Sierra Club Atlantic Calls for Three Commitments to Protect PEI Water
September 19, 2011
Orwell, PEI- Sierra Club Canada - Atlantic Canada Chapter is asking for a ban on fracking for natural gas, an end to fish kills and degradation of rivers through nitrates and sediment run off, and an investment in sewage treatment for Charlottetown as three key commitments needed from candidates in the PEI provincial election. Sierra Club Atlantic members gathered on PEI this weekend to celebrate their 10th anniversary and to talk about key issues in the region. One of the key areas discussed was the need to protect Prince Edward Island's precious water ways and fresh water resources.
"This weekend we learned how crucial it is for an Island as small as PEI, with its limited fresh water resources, to protect and conserve its water" according to Gretchen Fitzgerald, Chapter Director of the Sierra Club Atlantic. “As well, we heard from fishermen that their livelihoods are in danger and frankly, the Island way of life is being threatened.”
Participants at the meeting learned that $24 million is required for sewage treatment infrastructure in Charlottetown in order to protect Charlottetown harbour. They also learned that watershed groups are working to protect watershed throughout the province, but their efforts continue to be hindered by pollution from pesticides and fertilizers that cause fish kills every year on the Island.
"Industry states that up to 20 million litres of water is required for the hydraulic fracture stimulation of a single well," according to Hazel Richardson, newly elected member of the Chapter's Executive Committee. "This water is mixed with sand and a range of additives, some of which are known to be harmful to the environment and to human health. The wastewater from the wells is treated as toxic waste. We cannot risk contamination of our groundwater; particularly on PEI, where all the drinking water supplies come from groundwater sources."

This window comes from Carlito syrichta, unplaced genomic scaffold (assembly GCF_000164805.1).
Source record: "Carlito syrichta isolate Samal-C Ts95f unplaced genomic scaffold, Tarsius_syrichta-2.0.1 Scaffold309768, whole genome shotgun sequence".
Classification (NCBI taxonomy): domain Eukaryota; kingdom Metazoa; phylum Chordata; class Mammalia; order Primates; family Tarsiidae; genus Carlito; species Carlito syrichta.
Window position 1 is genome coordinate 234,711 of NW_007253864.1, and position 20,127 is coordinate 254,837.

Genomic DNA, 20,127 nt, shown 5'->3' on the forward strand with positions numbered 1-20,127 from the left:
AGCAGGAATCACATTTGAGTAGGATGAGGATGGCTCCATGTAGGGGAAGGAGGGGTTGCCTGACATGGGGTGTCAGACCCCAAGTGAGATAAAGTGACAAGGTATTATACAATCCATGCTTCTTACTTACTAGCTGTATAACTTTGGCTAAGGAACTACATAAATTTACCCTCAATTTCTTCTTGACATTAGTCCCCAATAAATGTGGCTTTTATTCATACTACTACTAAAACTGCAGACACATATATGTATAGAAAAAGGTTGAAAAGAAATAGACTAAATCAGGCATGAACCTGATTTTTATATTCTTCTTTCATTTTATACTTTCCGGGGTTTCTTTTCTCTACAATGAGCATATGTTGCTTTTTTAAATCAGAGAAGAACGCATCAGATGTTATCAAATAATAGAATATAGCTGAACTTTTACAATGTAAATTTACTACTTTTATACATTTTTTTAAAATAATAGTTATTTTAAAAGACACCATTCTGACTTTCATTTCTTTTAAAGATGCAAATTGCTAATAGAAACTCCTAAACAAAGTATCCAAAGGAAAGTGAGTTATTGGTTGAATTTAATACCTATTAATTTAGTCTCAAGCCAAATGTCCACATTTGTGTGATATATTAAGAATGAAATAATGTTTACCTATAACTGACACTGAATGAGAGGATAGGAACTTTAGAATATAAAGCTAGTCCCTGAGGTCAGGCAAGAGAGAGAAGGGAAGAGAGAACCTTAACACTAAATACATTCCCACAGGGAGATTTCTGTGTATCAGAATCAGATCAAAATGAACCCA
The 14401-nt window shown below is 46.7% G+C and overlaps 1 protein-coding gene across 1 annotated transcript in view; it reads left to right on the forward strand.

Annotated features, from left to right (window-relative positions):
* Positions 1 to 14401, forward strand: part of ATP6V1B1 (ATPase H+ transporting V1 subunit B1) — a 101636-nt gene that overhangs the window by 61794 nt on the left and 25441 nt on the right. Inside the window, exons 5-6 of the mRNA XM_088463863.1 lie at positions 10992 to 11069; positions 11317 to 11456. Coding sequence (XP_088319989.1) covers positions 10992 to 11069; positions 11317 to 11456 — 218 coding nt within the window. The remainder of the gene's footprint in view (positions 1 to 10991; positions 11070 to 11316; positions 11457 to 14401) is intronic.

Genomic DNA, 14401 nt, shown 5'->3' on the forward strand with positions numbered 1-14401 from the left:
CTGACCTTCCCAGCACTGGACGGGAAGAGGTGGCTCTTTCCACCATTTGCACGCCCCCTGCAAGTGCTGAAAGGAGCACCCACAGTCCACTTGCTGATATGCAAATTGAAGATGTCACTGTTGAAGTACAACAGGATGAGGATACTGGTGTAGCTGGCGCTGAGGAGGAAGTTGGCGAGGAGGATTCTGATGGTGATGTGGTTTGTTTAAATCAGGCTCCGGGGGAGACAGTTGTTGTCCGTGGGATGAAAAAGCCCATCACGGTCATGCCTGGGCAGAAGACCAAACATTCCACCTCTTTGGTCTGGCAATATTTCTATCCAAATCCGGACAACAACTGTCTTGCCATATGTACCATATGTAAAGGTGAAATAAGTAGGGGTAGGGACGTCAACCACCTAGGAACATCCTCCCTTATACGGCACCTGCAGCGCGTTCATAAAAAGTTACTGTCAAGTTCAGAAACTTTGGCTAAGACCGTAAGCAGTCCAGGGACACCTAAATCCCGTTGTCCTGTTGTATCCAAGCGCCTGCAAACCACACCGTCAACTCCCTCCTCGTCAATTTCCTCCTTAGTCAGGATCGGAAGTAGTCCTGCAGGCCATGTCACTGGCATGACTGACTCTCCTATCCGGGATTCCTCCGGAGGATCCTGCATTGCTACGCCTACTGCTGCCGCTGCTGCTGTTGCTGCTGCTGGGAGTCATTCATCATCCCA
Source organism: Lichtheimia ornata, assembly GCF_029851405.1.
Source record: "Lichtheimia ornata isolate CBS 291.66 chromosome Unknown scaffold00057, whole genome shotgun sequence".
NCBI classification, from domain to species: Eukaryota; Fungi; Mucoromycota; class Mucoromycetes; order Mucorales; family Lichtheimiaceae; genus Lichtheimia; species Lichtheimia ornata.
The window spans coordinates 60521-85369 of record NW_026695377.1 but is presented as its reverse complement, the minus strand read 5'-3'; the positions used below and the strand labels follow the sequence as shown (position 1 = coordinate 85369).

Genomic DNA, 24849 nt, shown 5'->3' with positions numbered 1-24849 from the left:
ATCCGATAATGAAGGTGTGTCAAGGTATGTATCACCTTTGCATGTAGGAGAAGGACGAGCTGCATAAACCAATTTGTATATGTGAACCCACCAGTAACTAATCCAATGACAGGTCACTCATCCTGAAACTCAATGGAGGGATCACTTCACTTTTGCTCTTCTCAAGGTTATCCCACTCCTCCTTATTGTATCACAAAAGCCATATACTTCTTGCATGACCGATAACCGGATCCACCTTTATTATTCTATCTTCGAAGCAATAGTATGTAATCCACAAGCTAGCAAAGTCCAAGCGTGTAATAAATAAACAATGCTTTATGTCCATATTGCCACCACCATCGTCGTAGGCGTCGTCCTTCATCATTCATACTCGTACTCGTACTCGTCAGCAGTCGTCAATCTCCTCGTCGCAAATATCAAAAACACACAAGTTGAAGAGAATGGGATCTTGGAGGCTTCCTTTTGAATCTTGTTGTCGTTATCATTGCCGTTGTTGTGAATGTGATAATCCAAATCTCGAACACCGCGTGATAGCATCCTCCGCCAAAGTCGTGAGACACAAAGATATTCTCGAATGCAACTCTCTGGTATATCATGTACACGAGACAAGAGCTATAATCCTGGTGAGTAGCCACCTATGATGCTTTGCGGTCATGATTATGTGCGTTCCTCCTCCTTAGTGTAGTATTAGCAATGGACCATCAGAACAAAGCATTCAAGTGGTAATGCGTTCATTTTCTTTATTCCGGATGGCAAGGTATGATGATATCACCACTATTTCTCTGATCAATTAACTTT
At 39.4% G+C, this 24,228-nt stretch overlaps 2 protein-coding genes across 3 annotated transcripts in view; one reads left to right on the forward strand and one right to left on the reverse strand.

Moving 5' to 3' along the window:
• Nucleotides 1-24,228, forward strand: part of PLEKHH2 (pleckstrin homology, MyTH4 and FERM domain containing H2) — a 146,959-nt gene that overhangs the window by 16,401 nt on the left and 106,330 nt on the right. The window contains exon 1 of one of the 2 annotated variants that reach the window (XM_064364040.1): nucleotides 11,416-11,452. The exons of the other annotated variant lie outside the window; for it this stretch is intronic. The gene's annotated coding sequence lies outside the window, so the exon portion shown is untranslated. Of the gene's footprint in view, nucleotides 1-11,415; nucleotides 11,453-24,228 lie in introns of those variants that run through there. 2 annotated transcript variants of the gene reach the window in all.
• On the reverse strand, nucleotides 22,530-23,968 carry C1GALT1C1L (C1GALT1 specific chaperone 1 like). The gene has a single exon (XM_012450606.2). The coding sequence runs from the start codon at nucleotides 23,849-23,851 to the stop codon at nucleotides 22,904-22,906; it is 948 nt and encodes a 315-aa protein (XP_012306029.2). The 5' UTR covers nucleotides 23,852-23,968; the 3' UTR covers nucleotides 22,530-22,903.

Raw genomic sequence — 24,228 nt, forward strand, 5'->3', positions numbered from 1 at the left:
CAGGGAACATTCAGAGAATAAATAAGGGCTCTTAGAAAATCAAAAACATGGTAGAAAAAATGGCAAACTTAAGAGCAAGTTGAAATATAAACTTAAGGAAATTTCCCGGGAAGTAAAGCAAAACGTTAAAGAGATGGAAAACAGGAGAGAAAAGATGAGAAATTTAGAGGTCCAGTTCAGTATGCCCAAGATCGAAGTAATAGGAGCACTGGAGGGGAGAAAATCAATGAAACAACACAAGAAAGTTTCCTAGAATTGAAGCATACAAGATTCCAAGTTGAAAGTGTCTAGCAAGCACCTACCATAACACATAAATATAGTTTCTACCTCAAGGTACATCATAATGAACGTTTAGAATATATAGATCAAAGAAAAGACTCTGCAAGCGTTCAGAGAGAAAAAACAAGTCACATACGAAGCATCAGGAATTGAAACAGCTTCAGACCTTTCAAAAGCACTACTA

"The waterfront in Charlottetown is a key tourist attraction, as well as habitat for fish and shellfish" according to Fred Winsor, Conservation Chair of the Chapter, "We are calling for a substantial commitment from provincial and federal leaders to invest in making sure it is clean and can support healthy fisheries and aquaculture operations as it is the third largest industry in PEI. We also want thorough investigation and prosecutions of those linked to fish kills. This day and age we cannot ignore the impact of loss of species and habitat on our health and our economy.”
The Annual Gathering included discussions on the future of energy, youth action and education, and oil and gas in the Gulf of St. Lawrence. Participants were treated to a guided hike in Macphail Woods by Acadian forest experts Gary Schneider and Bob Bancroft. The Rudy Haase Award for outstanding conservation achievement was presented to Sierra Club leader Jean-Paul Bourque and the Bruno Award for tenacity was presented to biologist and educator Bob Bancroft.
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For more information, please contact:
Gretchen Fitzgerald, Director, Sierra Club Canada – Atlantic Canada Chapter, 902-444-3113 or firstname.lastname@example.org
Hazel Richardson, Executive Committee, Sierra Club Canada – Atlantic Canada Chapter, 506-452-8915, email@example.com
Fred Winsor, Conservation Chair, Sierra Club Canada – Atlantic Canada Chapter, 709-682-4309